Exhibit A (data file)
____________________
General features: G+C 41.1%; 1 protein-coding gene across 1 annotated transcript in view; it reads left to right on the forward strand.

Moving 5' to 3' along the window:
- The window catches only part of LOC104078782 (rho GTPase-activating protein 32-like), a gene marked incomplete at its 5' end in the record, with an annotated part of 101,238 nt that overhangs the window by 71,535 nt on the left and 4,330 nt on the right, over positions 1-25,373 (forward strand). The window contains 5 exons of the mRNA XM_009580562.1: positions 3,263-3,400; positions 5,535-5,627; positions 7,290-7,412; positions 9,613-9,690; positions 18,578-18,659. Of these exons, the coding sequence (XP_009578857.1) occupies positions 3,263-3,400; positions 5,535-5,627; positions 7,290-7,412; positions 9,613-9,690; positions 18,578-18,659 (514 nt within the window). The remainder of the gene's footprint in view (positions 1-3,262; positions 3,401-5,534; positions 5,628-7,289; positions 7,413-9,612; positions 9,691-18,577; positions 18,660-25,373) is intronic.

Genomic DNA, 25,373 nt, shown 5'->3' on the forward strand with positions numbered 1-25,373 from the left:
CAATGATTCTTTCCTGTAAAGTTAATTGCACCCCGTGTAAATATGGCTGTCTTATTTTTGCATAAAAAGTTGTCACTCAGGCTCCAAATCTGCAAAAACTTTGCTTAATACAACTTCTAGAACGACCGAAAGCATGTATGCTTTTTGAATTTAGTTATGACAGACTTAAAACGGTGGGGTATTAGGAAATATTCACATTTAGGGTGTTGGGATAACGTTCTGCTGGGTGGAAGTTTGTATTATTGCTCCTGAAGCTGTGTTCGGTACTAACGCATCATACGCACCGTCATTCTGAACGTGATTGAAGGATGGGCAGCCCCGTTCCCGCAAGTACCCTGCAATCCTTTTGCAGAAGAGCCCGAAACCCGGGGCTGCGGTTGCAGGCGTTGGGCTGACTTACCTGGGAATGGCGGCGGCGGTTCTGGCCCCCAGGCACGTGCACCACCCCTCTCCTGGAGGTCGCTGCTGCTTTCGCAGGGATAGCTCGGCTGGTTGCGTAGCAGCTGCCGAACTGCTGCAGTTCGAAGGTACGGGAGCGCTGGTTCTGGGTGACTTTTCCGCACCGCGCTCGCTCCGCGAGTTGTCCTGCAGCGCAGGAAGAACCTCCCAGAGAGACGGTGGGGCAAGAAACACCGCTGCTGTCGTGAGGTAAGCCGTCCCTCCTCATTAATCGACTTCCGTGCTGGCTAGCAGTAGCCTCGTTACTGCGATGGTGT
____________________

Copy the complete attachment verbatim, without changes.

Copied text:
General features: G+C 41.1%; 1 protein-coding gene across 1 annotated transcript in view; it reads left to right on the forward strand.

Moving 5' to 3' along the window:
- The window catches only part of LOC104078782 (rho GTPase-activating protein 32-like), a gene marked incomplete at its 5' end in the record, with an annotated part of 101,238 nt that overhangs the window by 71,535 nt on the left and 4,330 nt on the right, over positions 1-25,373 (forward strand). The window contains 5 exons of the mRNA XM_009580562.1: positions 3,263-3,400; positions 5,535-5,627; positions 7,290-7,412; positions 9,613-9,690; positions 18,578-18,659. Of these exons, the coding sequence (XP_009578857.1) occupies positions 3,263-3,400; positions 5,535-5,627; positions 7,290-7,412; positions 9,613-9,690; positions 18,578-18,659 (514 nt within the window). The remainder of the gene's footprint in view (positions 1-3,262; positions 3,401-5,534; positions 5,628-7,289; positions 7,413-9,612; positions 9,691-18,577; positions 18,660-25,373) is intronic.

Genomic DNA, 25,373 nt, shown 5'->3' on the forward strand with positions numbered 1-25,373 from the left:
CAATGATTCTTTCCTGTAAAGTTAATTGCACCCCGTGTAAATATGGCTGTCTTATTTTTGCATAAAAAGTTGTCACTCAGGCTCCAAATCTGCAAAAACTTTGCTTAATACAACTTCTAGAACGACCGAAAGCATGTATGCTTTTTGAATTTAGTTATGACAGACTTAAAACGGTGGGGTATTAGGAAATATTCACATTTAGGGTGTTGGGATAACGTTCTGCTGGGTGGAAGTTTGTATTATTGCTCCTGAAGCTGTGTTCGGTACTAACGCATCATACGCACCGTCATTCTGAACGTGATTGAAGGATGGGCAGCCCCGTTCCCGCAAGTACCCTGCAATCCTTTTGCAGAAGAGCCCGAAACCCGGGGCTGCGGTTGCAGGCGTTGGGCTGACTTACCTGGGAATGGCGGCGGCGGTTCTGGCCCCCAGGCACGTGCACCACCCCTCTCCTGGAGGTCGCTGCTGCTTTCGCAGGGATAGCTCGGCTGGTTGCGTAGCAGCTGCCGAACTGCTGCAGTTCGAAGGTACGGGAGCGCTGGTTCTGGGTGACTTTTCCGCACCGCGCTCGCTCCGCGAGTTGTCCTGCAGCGCAGGAAGAACCTCCCAGAGAGACGGTGGGGCAAGAAACACCGCTGCTGTCGTGAGGTAAGCCGTCCCTCCTCATTAATCGACTTCCGTGCTGGCTAGCAGTAGCCTCGTTACTGCGATGGTGT